There’s a trend in the content world of using tools to help improve the value and quality of content (see Hemingway editor, Readability Test Tool, and Hubspot’s Blog Topic Generator). One category of tools is headline analyzers. They’re simple: put in your title, get a score, and tweak to improve the score. I use them sometimes when I’m feeling blah about a headline and want to kick around some new ideas on my own. I’ve been wondering if the recommendations that come out of these tools are worth following, though. So I decided to do a small study using Portent blog post titles as my subjects.
What Are Headline Analyzers?
Headline analyzers claim to help you create headlines that have more emotional appeal, which leads to more “traffic, shares, and search results” (according to CoSchedule). The two most established are AM Institute’s Emotional Marketing Value Headline Analyzer and CoSchedule’s Headline Analyzer. There’s a newer one from Sharethrough that I did not include in the study.
As the name of AM Institute’s tool suggests, the algorithms that drive these are based on lists emotional words. AM Institute’s analyzer uses their own software to compare the headline you input with an Emotional Marketing Value (EMV) word list. How do they decide which words go on this list? From their FAQ:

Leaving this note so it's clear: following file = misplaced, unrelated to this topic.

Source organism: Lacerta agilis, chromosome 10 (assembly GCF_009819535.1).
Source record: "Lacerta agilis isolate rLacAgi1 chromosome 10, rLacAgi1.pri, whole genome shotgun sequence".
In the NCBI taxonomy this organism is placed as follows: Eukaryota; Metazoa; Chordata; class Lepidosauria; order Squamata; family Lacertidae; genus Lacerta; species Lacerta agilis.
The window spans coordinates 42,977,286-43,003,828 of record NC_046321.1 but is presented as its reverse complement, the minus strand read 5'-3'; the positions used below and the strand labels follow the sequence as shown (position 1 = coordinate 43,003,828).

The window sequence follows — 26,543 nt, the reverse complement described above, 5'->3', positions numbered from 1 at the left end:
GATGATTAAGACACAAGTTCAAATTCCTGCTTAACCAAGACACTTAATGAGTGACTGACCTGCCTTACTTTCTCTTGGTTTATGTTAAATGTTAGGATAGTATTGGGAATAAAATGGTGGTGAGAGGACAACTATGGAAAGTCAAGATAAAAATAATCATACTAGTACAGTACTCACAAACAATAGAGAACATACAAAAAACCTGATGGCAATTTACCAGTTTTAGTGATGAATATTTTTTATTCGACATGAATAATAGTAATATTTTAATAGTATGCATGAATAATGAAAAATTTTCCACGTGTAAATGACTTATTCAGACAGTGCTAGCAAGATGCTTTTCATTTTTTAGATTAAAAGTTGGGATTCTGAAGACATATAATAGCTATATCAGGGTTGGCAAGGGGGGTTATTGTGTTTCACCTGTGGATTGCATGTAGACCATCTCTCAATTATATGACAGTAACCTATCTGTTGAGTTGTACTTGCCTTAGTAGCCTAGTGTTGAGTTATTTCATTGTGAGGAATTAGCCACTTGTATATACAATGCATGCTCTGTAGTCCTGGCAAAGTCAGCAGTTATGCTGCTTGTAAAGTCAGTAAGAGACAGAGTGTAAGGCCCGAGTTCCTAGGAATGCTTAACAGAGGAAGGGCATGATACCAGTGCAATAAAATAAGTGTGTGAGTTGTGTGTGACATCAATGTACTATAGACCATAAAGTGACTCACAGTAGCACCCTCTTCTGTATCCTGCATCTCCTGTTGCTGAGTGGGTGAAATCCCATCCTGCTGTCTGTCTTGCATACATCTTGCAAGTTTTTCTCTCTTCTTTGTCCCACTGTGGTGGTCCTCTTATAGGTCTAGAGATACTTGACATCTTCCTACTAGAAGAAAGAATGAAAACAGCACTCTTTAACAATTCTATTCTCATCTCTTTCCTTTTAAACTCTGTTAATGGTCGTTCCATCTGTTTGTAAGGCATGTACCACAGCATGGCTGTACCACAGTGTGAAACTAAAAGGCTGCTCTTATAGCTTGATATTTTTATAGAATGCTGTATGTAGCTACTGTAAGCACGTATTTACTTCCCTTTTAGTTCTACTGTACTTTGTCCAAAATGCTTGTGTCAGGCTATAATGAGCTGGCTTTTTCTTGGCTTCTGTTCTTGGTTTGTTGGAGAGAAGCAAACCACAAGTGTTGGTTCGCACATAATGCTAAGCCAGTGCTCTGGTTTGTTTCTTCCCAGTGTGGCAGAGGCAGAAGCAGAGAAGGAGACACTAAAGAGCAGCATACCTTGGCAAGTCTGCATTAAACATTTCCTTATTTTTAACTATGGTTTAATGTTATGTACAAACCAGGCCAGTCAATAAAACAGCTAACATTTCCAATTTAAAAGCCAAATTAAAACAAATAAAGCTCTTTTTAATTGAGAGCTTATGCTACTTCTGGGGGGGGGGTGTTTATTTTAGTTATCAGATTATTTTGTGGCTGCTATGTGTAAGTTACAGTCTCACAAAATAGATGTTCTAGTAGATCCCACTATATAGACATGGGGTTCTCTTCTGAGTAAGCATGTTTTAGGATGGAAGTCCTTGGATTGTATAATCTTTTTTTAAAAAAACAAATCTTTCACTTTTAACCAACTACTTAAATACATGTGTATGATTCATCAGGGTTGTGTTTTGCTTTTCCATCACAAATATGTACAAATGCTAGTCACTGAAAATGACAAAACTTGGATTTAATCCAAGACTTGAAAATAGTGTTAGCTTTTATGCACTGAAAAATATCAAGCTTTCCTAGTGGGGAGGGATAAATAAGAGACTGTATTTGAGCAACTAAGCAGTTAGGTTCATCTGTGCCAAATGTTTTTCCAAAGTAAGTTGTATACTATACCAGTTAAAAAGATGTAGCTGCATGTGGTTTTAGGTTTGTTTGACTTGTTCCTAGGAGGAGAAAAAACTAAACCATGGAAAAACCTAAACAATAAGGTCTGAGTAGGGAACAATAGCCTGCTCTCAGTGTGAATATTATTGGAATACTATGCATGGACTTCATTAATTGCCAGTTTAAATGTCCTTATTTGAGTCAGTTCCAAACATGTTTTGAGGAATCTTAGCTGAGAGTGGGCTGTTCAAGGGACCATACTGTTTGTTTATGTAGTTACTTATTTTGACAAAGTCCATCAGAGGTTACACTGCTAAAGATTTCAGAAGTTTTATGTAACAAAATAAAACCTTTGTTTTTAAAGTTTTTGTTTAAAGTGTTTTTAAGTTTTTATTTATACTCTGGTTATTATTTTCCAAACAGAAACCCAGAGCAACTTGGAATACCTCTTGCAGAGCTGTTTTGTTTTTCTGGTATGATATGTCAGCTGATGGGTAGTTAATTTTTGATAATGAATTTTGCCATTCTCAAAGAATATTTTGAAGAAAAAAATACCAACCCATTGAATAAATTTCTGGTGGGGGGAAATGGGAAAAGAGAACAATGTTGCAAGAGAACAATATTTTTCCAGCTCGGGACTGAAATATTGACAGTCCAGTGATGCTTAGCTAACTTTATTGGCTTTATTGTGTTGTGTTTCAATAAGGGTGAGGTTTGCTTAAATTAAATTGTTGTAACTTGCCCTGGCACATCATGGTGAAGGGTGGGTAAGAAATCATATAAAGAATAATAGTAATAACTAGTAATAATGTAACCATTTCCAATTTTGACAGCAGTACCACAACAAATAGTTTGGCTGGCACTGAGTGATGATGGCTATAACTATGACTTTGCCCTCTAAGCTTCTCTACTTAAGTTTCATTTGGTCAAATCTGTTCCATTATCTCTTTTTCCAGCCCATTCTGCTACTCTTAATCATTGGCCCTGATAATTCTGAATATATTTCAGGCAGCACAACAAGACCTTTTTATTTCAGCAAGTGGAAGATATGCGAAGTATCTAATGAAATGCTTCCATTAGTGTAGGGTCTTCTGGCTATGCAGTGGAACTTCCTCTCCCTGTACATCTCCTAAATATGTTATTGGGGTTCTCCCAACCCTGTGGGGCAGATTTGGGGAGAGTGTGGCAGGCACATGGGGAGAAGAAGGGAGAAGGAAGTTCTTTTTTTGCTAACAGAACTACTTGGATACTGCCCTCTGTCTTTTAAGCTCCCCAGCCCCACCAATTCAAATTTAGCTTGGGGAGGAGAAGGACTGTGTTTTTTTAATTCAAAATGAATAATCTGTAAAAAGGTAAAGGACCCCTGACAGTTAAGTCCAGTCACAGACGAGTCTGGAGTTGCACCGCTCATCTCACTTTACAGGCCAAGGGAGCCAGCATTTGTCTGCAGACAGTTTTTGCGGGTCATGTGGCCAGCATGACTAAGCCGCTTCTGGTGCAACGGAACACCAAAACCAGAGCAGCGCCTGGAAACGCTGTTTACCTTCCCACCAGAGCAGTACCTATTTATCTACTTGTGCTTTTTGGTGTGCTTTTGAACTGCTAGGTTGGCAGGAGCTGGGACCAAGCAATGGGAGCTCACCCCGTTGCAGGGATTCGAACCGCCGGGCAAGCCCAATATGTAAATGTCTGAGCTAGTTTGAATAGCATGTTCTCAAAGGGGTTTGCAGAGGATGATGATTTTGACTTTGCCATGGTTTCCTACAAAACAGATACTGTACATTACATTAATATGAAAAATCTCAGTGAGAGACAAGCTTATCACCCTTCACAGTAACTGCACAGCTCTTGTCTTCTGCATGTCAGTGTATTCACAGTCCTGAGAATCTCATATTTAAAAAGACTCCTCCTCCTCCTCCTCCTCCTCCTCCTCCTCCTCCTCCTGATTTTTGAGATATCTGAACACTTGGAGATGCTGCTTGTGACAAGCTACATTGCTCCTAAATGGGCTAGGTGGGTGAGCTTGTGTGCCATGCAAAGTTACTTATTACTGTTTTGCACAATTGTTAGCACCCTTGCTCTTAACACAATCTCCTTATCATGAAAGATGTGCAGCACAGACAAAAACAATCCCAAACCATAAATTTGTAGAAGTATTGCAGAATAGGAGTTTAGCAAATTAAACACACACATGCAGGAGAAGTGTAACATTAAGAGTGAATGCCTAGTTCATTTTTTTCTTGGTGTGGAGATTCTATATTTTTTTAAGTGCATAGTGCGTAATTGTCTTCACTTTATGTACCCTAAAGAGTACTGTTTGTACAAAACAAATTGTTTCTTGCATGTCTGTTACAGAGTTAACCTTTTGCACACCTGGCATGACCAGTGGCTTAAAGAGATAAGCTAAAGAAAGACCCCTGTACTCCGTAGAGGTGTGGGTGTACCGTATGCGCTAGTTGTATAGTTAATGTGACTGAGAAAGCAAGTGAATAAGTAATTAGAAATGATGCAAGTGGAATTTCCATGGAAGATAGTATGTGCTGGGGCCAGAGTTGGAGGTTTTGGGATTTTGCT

Our research started back the late 1960s and early 1970s. Dr. Hakim Chishti was a U.S. government research scholar, and was living in the Near East, studying the roots of several languages, Persian, Aramaic, Hebrew, Arabic, Urdu and several others.
His research found that there are these basic underlying harmonics, a tonality that flows through language, which are in many ways more profound and powerful than the dictionary meaning itself. Whereas sometimes meaning can be mistaken, the sound tones are always interpreted the same way by the emotions. These are better said as “emotional” reactions, although the effect is subtle.
CoSchedule’s Headline Analyzer is based on the EMV list, but adds other elements. As they said, “After we saw what EMV can do, we thought it would be helpful to build a new headline analyzer. This free tool combines EMV with several other elements we’ve found drive shares, traffic, and SEO results.” CoSchedule’s analyzer highlights word balance (of common, uncommon, emotional, and power words), headline type, length in characters and words, first and last three words (which stand out when skimming), and sentiment (positive, neutral, or negative). These five characteristics combine to provide an overall headline score.